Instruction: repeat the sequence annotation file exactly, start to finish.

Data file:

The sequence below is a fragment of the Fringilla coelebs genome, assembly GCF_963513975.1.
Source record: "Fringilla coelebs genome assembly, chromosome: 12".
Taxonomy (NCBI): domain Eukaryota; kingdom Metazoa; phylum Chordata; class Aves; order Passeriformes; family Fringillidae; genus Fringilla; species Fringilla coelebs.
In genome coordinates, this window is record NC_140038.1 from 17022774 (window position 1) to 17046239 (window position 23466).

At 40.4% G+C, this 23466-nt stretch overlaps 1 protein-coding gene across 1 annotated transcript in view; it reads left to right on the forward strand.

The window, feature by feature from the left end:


The sequence below is a fragment of the Fringilla coelebs genome, assembly GCF_963513975.1.
Source record: "Fringilla coelebs genome assembly, chromosome: 12".
Taxonomy (NCBI): domain Eukaryota; kingdom Metazoa; phylum Chordata; class Aves; order Passeriformes; family Fringillidae; genus Fringilla; species Fringilla coelebs.
In genome coordinates, this window is record NC_140038.1 from 17022774 (window position 1) to 17046239 (window position 23466).

At 40.4% G+C, this 23466-nt stretch overlaps 1 protein-coding gene across 1 annotated transcript in view; it reads left to right on the forward strand.

The window, feature by feature from the left end: